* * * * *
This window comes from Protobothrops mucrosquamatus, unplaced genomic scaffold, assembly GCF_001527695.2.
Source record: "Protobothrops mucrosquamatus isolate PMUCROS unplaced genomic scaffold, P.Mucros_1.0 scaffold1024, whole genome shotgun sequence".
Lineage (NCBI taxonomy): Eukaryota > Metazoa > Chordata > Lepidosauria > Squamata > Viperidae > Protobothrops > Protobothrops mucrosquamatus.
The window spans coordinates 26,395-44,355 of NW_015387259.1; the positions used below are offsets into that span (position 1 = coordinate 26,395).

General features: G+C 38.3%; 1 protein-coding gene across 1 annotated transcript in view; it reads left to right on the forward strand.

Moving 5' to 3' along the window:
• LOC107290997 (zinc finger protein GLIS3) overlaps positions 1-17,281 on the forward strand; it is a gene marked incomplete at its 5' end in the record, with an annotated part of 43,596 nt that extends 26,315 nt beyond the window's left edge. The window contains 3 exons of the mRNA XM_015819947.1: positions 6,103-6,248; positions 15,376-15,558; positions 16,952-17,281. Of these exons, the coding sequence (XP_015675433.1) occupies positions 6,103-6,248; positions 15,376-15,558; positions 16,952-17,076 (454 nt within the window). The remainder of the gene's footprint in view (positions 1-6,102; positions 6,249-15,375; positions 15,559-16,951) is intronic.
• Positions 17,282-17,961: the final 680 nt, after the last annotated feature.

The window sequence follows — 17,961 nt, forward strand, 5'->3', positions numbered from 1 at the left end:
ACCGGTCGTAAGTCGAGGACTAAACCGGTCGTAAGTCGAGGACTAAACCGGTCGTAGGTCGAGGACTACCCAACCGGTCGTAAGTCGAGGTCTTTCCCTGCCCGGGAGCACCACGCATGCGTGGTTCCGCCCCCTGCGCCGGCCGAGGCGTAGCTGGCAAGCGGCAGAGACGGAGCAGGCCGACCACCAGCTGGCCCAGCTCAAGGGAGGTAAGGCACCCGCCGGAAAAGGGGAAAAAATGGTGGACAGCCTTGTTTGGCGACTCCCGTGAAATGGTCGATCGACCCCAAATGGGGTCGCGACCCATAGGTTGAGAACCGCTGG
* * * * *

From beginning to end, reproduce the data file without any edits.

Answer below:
This window comes from Protobothrops mucrosquamatus, unplaced genomic scaffold, assembly GCF_001527695.2.
Source record: "Protobothrops mucrosquamatus isolate PMUCROS unplaced genomic scaffold, P.Mucros_1.0 scaffold1024, whole genome shotgun sequence".
Lineage (NCBI taxonomy): Eukaryota > Metazoa > Chordata > Lepidosauria > Squamata > Viperidae > Protobothrops > Protobothrops mucrosquamatus.
The window spans coordinates 26,395-44,355 of NW_015387259.1; the positions used below are offsets into that span (position 1 = coordinate 26,395).

General features: G+C 38.3%; 1 protein-coding gene across 1 annotated transcript in view; it reads left to right on the forward strand.

Moving 5' to 3' along the window:
• LOC107290997 (zinc finger protein GLIS3) overlaps positions 1-17,281 on the forward strand; it is a gene marked incomplete at its 5' end in the record, with an annotated part of 43,596 nt that extends 26,315 nt beyond the window's left edge. The window contains 3 exons of the mRNA XM_015819947.1: positions 6,103-6,248; positions 15,376-15,558; positions 16,952-17,281. Of these exons, the coding sequence (XP_015675433.1) occupies positions 6,103-6,248; positions 15,376-15,558; positions 16,952-17,076 (454 nt within the window). The remainder of the gene's footprint in view (positions 1-6,102; positions 6,249-15,375; positions 15,559-16,951) is intronic.
• Positions 17,282-17,961: the final 680 nt, after the last annotated feature.

The window sequence follows — 17,961 nt, forward strand, 5'->3', positions numbered from 1 at the left end:
ACCGGTCGTAAGTCGAGGACTAAACCGGTCGTAAGTCGAGGACTAAACCGGTCGTAGGTCGAGGACTACCCAACCGGTCGTAAGTCGAGGTCTTTCCCTGCCCGGGAGCACCACGCATGCGTGGTTCCGCCCCCTGCGCCGGCCGAGGCGTAGCTGGCAAGCGGCAGAGACGGAGCAGGCCGACCACCAGCTGGCCCAGCTCAAGGGAGGTAAGGCACCCGCCGGAAAAGGGGAAAAAATGGTGGACAGCCTTGTTTGGCGACTCCCGTGAAATGGTCGATCGACCCCAAATGGGGTCGCGACCCATAGGTTGAGAACCGCTGG